Archive for October 2009
Set up etx-125 alt-az alignment. Tried three times, each time, got an alignment, and the autostar quit. Finally got out the hand-paddle controller, and let the moon drift across field of view for each exposure, 1280×960 16 bit, eight exposures from a hundred to three hundred frames. Conditions pretty awful, actually, with a cloudy haze, or a hazy cloud cover. The only things visible in the sky were airplanes, the Moon, Jupiter, and Vega. Any more sharpening brings out the waves of cloud drifting across the moon. I received a C to T/2″ adapter, and connected it to a T to T focal reducer I bought and could not use several years ago. It has a 1.25 inch eyepiece to T connected to it. The focal reducer is a big glass lens. Screwed in the IR filter and grabbed what frames I could. These two were typical, reduced to 2/3 original size, then WordPress reduces them another fifty percent.
Tuesday Night: I was testing some ebay-bought binoculars, 7×35 Jason, and 7×50 Nikon. The Jasons have nine degree view, the Nikons seven degree. 10pm, up on the roof, looking for M31, which was near the zenith. Once I found it, I could nail it pretty quickly with both binocs; appearance about the same: a bright fuzzy. I let my eyes dark-adapt: lying below the parapet of the roof nearly all direct lights were blocked.
Just soaking in the view of the Great Nebula in Andromeda with two bright stars framing the field of view, a meteor shot right through, about fourth magnitude.
I went up on the roof about 3:30am Wednesday, the supposed peak of the shower, just looking. Waited. Twenty minutes and no meteors.
This is the second time I’ve experienced a Manhattan Meteor Shower: one meteor. The last time was in January, with the Quadrantids–one bright fireball immediately, and nothing else for forty-five minutes.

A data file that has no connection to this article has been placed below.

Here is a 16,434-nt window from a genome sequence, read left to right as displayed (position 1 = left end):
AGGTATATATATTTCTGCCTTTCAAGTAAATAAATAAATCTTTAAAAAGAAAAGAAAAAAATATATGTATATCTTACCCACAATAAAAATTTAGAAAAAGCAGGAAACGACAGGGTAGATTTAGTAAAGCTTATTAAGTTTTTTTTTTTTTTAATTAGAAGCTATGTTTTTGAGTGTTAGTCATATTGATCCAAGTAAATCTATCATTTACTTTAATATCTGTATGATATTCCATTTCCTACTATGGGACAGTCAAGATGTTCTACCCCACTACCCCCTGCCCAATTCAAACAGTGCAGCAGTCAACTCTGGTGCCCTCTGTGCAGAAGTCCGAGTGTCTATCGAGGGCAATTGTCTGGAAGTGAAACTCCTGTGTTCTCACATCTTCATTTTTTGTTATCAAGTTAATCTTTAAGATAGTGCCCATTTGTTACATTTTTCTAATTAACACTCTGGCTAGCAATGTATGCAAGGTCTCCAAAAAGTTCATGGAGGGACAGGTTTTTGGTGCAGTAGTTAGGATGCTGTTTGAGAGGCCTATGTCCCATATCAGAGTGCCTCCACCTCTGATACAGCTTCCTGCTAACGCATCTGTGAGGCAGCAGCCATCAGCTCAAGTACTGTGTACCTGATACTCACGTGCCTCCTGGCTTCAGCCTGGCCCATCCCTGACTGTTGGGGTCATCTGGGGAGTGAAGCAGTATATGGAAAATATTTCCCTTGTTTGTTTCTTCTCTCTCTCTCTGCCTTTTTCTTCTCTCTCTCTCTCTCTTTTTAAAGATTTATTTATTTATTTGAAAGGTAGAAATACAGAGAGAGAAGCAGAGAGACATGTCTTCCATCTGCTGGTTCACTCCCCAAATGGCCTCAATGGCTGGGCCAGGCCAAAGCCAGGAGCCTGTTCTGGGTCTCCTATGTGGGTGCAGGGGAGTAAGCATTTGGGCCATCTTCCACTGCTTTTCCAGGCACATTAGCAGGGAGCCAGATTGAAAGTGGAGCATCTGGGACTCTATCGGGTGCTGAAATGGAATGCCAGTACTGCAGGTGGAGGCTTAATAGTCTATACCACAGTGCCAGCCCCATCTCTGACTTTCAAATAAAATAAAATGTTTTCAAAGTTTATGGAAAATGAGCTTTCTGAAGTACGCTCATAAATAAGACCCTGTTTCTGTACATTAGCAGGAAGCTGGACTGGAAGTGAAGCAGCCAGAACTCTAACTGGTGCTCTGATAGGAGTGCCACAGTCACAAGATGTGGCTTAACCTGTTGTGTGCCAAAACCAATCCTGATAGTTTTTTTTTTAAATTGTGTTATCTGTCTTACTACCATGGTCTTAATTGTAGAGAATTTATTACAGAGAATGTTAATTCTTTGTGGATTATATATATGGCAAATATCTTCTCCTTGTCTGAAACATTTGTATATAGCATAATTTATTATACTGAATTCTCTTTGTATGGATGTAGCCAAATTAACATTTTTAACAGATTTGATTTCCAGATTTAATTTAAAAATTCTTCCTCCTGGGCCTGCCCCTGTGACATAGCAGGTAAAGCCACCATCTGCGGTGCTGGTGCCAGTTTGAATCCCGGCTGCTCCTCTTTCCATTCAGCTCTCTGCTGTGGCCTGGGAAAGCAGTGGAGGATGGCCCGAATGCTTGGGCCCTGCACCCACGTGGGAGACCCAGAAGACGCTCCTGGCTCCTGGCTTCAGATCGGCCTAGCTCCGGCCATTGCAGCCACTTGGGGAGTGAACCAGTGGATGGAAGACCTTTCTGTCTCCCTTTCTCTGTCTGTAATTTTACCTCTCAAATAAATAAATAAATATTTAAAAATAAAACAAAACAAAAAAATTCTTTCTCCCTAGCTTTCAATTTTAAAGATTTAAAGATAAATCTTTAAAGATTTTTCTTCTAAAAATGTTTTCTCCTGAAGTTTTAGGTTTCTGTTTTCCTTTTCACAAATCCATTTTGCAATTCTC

An almost exact copy of a page from “The Full Moon Atlas” http://www.lunarrepublic.com/atlas/sections/b4.shtml which I took May 30 with an Imaging Source 1.4 megapixel color camera. This is a 50% reduction of a cropped portion of the image, which by complete coincidence, nicely matches b4 of the atlas. From the atlas:
The northern shores of Mare Serenitatis (along the lower center section of the photograph), with Lacus Somniorum (right of center) and Lacus Mortis (above center; Crater Bürg is located at its heart).
The large craters Aristoteles (upper left), Eudoxus (left of center) and Posidonius (lower right) are prominent in this region, as is the Montes Caucasus range (lower left). Slightly north of Posidonius’ rim is Posidonius J, which was given the honorary designation Michael Joseph Jackson in July 2009 as a memorial to the legendary entertainer.
The extreme eastern sections of Mare Frigoris (upper left corner) and Mare Imbrium (bottom left corner) are also visible here.
The Full Moon Atlas takes its images from the Consolidated Lunar Atlas: http://www.lpi.usra.edu/resources/cla/
I purchased a Point Grey Scorpion, a 12-bit monochrome 1.4 megapixel CCD Firewire camera, new old stock on ebay. $225 for a 2007 camera, when released it was $1,795. (The price has since gone up to $275) A serious astronomy camera, which would benefit from dark frames, flat fields, cooling, none of which was done for this image. 500mm focal length voyager, with 2x barlow for f8.8, no tracking. Maybe 100 frames or so. I’m using Astro IIDC software for image capture and processing: a long learning curve ahead.
This is a 16-bit greyscale image originally 640×480. Never quite in focus on an 84% illuminated moon, nevertheless I see detail I’ve overlooked before, especially the ridges around Messier and Messier A.
Albert Depas took these pictures of High Line observing last Tuesday.
Richard Rosenberg, Howard Fink, and Joe Delfausse. I’m the one who’s keeping warm. Joe organized the High Line Observing sessions, and Richard is President of the Amateur Astronomers Association http://www.aaa.org
Around 12th St on the High Line. About 270 degrees visible, from the Northeast to the Northwest the long way around. The Standard Hotel blocks the north.
My travelscope setup. The 4.5″ Bushnell Voyager has a ball mount. The cradle and telescope fit in the five gallon bucket, and the bucket, inverted fits on the top step of a folding ladder. The cradle legs are a snug fit on the lip of the bucket. It is a moderately stable setup. For Jupiter I use a 26mm eypiece, a 2.8x Klee barlow, and with the 500mm focal length of the telescope, get about fifty power and a one degree field.